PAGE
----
Religion: The poison in your ear?
On May 1st 2007, the late Christopher Hitchens released the book "God is not great: How religion poisons everything". Judging by his writings, the title was not just a sensationalist attempt at increasing sales, but the genuine sentiment of its author. Having immersed myself in the subject of religion contra reality, the influence it has, I lean towards Hitchens' side- religion appears harmful to me, doing more ill than good to society at large.
Religion is, in the world at large, probably the greatest yoke any country, civilization or ethnicity faces when trying to progress, to move forwards. It creates division, isolation between groups, inspires hate where there would be none before. Religion narrows the mind. It creates division, clouds judgment and endorses intolerance. To quote Richard Dawkins: "I oppose religion... because it teaches people to be satisfied with an incomplete explanation of how the world works."
In March 2009, Pope Benedict XVI announced at his visit in Africa that condoms make worse the AIDS problem. This statement highlights the magnitude of harm religion can cause. Pope Benedict XVI's words represent perfectly the destructive power irrational belief, superstition has. Simply because the Catholic Church considers semen holy, the Africans must suffer.
Or, to further my point on religiously inspired xenophobia, let us view the gaping sore that is Palestine. For generations now Jew has fought Arab and Arab has fought Jew, because both are convinced god promised them this land. At this point, Yahweh seems to have given no favour to either side- imagine how much easier the process of integration would have been if not for the mullahs and rabbis preaching their alleged absolute right to this land, as mandated by an unseen god.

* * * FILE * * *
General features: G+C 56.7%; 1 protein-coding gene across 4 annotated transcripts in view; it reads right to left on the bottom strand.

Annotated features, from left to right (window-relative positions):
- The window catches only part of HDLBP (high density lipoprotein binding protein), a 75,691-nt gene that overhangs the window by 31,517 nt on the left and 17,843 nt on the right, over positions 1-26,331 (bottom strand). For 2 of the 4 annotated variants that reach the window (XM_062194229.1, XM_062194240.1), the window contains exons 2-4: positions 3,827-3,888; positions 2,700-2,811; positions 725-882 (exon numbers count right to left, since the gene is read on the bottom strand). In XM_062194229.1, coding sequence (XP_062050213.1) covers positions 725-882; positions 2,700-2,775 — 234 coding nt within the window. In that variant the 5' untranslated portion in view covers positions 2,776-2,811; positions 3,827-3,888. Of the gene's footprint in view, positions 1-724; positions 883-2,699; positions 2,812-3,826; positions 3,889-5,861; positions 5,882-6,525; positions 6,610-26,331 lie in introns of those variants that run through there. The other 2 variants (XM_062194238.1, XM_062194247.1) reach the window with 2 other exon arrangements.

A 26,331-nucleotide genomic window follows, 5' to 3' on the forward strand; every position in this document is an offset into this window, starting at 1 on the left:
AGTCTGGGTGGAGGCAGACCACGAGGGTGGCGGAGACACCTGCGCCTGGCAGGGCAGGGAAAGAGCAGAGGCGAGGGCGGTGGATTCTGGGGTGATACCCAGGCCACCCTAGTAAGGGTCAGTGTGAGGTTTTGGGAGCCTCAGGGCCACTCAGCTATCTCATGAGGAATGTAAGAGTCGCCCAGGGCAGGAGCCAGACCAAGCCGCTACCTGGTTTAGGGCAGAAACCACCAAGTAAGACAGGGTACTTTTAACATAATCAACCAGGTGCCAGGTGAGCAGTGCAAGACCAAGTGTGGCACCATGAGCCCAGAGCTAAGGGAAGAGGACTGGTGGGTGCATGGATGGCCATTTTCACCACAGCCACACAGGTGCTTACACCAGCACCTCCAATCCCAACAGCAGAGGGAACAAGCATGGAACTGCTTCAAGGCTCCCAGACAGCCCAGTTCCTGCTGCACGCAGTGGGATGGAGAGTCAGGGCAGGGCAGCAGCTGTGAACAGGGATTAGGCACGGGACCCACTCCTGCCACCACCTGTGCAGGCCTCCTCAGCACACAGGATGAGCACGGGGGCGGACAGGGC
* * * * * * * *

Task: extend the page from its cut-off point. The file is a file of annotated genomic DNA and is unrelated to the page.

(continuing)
The number of religiously inspired zealots who would go so far as to harm or kill you for the sake of their beliefs thankfully represents a negligible portion of the religious populations of the world. The dangers of religion are far more subtle, far more sinister. I would refer here to what may be the most immediate threat in terms of religious follies: creationism, and more specifically the attempts its adherents make to teach their unsubstantiated beliefs as scientific. Originally a phenomenon best known from the southern states of the USA, the creationist movement is active and alive, and insidiously snaking its way through Europe as well. Though they thankfully represent a vocal- if obnoxious- minority, the fact that they have any impact at all is worrying. Hiding behind the pretext of religious freedom, they wish to impose on the susceptible minds of the youth superstition as science. They reject the scientific theory of evolution, which is based on mountains of evidence, in favour of "Intelligent Design", based explicitly on the unfalsifiable idea of a creator. "Teach the controversy" is a common slogan. In my opinion, this is absurd- there is no controversy in the scientific community regarding evolution. The overwhelming majority of the scientific community adheres to the theory of evolution. The science classroom deals with science- the creationists can bring in only matters of faith. Whether god is real or not is irrelevant in such a context as that of a science classroom- only the tangible, the falsifiable is dealt with there. We did not advance to the point where we can send satellites into space by looking at the unexplained, going "god did it".